add_filter( 'discourse_archive_page_sync_period', 'my_namespace_archive_page_sync_period' );
function my_namespace_archive_page_sync_period( $sync_period ) {
  // This will change to sync_period for archived posts to once a week.

If you find that the plugin is not making enough requests to Discourse to retrieve the current comment numbers for archive pages, you can add something like this to your theme’s functions.php file. This will set the archive_page_sync_period to 10 minutes.
Note: on a busy site this could place a heavy load on your server.

add_filter( 'discourse_archive_page_sync_period', 'my_namespace_archive_page_sync_period' );
function my_namespace_archive_page_sync_period( $sync_period ) {
  // This will change to sync_period for archived posts to once a week.
  return 10 * MINUTE_IN_SECONDS;

Display comments without loading the WordPress comments template

The WP Discourse plugin uses the WordPress comments template to load Discourse comments. If your theme is not loading the comments template, you can display comments with the static get_discourse_comments helper function. That function requires you to supply the id of the WordPress post that you want to display comments for. Here’s a simple example of its use:

use WPDiscourse\Utilities\Utilities as DiscourseUtilities;
$discourse_comments = DiscourseUtilities::get_discourse_comments(859);
echo $discourse_comments;

Comments will be displayed in the same way as they are displayed if you select the
Enable Discourse Comments/Display Comments option (found on the plugin’s Comment Settings tab.) When this function is used, the value of that setting is ignored, but all other Comment settings are respected.


The most common issue with Discourse comments is that they may not show up instantly after the post is made on Discourse. This delay is intentional as the plugin tries to reduce the number of requests it needs to make to Discourse. Making a request every time the page is loaded will slow down your site. If you’re not seeing comments appear instantly wait 10 minutes before refreshing the page again.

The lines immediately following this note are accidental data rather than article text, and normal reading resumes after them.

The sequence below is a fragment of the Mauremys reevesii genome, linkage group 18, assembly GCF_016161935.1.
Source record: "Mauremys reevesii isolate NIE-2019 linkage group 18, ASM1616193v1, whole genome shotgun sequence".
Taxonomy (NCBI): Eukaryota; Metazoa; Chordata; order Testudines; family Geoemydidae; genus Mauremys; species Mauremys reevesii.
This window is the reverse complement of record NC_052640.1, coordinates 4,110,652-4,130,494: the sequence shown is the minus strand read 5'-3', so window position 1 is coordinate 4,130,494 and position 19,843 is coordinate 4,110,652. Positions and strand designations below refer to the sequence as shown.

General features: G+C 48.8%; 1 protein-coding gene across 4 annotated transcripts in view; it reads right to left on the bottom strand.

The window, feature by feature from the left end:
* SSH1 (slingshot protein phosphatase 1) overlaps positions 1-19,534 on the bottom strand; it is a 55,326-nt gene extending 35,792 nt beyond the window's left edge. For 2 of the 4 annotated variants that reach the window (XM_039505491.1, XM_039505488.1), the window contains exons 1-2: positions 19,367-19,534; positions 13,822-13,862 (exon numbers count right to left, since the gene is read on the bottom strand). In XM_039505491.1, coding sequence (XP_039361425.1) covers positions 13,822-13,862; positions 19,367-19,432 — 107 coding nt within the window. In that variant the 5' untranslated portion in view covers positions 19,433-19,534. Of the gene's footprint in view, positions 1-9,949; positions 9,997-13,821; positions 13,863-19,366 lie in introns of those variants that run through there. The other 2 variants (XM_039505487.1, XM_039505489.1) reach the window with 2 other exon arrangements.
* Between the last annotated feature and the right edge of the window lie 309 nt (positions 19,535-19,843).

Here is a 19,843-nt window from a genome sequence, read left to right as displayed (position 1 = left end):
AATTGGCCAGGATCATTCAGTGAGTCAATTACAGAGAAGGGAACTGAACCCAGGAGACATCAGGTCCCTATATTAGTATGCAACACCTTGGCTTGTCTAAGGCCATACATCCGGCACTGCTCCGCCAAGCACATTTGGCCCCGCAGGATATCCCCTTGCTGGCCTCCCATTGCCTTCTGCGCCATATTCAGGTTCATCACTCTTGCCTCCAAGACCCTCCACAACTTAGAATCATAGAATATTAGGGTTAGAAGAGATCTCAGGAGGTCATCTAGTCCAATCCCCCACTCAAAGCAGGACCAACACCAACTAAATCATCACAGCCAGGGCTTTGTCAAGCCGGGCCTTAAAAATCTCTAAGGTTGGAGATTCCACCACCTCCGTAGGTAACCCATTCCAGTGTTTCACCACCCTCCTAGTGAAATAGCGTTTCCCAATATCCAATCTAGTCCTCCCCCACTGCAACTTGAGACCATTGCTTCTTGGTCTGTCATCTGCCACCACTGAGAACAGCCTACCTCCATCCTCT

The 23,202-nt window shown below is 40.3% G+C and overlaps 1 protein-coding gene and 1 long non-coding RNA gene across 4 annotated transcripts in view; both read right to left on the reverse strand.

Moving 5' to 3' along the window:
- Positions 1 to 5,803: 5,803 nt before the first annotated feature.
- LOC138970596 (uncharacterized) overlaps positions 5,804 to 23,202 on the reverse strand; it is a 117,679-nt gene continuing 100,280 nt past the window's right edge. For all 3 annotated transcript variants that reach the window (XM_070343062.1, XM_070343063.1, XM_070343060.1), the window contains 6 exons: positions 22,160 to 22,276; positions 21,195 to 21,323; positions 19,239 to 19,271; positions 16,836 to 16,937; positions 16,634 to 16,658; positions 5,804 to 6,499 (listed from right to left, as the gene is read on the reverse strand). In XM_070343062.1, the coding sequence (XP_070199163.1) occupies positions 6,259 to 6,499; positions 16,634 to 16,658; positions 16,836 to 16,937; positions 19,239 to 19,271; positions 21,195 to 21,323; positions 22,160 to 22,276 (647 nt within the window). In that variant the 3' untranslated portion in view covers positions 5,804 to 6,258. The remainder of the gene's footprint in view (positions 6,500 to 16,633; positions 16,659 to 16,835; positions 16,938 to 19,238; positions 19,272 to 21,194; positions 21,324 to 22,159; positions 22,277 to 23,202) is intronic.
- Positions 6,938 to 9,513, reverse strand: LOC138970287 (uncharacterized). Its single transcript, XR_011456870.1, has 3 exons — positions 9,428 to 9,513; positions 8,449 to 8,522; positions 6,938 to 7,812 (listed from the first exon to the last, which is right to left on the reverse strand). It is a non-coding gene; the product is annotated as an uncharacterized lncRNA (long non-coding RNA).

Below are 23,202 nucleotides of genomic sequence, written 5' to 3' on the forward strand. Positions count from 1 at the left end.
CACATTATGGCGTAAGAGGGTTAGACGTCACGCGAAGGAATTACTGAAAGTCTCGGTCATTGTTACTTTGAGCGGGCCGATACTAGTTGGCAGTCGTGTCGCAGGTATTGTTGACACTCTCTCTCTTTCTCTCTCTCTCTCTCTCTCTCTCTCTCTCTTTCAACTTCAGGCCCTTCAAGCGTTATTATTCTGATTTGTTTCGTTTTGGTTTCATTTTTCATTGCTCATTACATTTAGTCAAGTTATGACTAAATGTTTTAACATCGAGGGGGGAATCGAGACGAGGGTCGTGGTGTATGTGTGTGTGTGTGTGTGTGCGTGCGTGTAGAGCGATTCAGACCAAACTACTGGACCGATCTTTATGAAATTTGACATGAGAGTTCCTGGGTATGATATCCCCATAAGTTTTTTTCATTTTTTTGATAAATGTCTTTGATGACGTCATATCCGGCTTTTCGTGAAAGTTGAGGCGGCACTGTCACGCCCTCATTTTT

Issues with the comment number when displaying both Discourse and WordPress comments

The wp-discourse plugin uses the WordPress get_comments_number filter hook so that the number of Discourse comments that have been created for a post can be displayed throughout your theme. This creates a conflict when both Discourse and WordPress comments are being displayed for a post. The plugin is able to resolve that conflict in most places. One place where it can’t be resolved is in the comment title that WordPress themes often display at the head of the comment section. This is the section that begins with something like “2 thoughts on…”

The easiest way to do this is to add a rule to your theme’s css file.

.discourse-comments-area ~ .comments-area .comments-title  {
	display: none;